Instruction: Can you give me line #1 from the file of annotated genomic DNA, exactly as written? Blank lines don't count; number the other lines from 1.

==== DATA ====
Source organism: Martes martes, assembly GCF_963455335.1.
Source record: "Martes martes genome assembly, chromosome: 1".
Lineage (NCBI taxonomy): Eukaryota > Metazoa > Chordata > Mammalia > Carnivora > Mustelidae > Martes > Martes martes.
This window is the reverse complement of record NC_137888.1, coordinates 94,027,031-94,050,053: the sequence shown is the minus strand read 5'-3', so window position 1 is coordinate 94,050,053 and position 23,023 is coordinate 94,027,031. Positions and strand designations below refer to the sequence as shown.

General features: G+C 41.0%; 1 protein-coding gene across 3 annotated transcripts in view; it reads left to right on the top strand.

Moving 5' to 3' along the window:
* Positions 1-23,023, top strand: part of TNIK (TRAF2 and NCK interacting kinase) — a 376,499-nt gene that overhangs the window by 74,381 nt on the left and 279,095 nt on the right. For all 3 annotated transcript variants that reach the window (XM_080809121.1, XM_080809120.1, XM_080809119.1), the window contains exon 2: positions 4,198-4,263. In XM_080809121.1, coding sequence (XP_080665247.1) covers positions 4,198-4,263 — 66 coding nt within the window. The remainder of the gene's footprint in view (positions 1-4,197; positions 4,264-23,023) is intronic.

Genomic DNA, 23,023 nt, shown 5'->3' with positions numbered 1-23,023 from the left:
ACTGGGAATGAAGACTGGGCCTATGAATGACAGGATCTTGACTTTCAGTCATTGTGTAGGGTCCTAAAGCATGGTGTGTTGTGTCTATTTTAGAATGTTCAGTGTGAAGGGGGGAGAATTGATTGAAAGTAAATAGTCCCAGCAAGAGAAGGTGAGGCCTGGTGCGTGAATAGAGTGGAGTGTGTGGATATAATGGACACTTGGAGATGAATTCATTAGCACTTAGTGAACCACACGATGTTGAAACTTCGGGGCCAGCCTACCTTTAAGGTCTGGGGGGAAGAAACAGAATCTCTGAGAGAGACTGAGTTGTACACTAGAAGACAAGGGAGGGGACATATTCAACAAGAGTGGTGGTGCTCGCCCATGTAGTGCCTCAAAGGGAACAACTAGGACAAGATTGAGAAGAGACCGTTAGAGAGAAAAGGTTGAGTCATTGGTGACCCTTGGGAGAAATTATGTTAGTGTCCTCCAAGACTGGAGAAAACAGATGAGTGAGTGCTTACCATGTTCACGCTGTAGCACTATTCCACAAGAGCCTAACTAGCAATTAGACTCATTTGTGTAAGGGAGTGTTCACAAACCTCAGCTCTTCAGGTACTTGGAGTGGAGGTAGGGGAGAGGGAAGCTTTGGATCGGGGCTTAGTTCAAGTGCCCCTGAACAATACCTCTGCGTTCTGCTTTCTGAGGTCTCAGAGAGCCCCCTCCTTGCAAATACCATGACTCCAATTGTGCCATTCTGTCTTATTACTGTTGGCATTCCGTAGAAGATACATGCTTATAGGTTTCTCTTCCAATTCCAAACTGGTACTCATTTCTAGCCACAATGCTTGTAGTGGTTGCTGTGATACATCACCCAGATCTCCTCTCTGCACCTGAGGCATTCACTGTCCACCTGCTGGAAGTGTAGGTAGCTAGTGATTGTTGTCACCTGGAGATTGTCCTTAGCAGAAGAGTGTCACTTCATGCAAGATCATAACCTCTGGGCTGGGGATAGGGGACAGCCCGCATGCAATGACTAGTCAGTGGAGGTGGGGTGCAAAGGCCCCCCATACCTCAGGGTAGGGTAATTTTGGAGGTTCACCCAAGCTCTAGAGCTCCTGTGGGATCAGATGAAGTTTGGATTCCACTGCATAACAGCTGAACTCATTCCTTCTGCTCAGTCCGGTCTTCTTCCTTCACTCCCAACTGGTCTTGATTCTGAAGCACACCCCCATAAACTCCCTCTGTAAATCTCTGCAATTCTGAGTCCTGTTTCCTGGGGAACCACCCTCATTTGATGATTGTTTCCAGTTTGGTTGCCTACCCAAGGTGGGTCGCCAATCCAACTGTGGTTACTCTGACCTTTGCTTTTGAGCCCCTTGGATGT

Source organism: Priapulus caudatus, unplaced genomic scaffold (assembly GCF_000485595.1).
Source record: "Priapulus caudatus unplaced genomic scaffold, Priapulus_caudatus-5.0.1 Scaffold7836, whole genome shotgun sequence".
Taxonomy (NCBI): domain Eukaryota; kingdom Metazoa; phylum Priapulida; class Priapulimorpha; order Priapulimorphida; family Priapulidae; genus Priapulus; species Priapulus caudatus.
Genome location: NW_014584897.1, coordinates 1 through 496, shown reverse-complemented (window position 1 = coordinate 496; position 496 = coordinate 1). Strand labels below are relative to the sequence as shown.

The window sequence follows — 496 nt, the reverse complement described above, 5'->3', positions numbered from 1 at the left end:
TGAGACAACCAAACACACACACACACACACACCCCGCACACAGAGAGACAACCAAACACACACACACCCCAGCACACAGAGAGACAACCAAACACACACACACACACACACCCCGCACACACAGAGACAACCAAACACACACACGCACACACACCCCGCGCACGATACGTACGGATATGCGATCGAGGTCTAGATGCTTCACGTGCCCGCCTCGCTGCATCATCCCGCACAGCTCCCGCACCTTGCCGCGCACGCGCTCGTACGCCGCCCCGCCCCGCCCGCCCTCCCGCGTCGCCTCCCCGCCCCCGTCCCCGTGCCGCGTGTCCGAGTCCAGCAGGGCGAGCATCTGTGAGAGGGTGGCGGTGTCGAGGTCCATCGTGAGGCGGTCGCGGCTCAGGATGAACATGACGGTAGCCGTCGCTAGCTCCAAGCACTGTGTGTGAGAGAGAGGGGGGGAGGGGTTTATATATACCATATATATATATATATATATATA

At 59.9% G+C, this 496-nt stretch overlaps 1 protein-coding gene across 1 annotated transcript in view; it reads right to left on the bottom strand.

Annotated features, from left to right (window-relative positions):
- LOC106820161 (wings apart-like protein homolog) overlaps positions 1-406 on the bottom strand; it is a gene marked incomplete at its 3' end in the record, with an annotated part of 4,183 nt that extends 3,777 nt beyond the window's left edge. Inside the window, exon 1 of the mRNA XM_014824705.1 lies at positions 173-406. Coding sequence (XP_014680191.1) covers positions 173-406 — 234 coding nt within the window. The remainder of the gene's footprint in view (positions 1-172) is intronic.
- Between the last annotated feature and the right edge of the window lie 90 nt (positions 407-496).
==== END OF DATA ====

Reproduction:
Source organism: Martes martes, assembly GCF_963455335.1.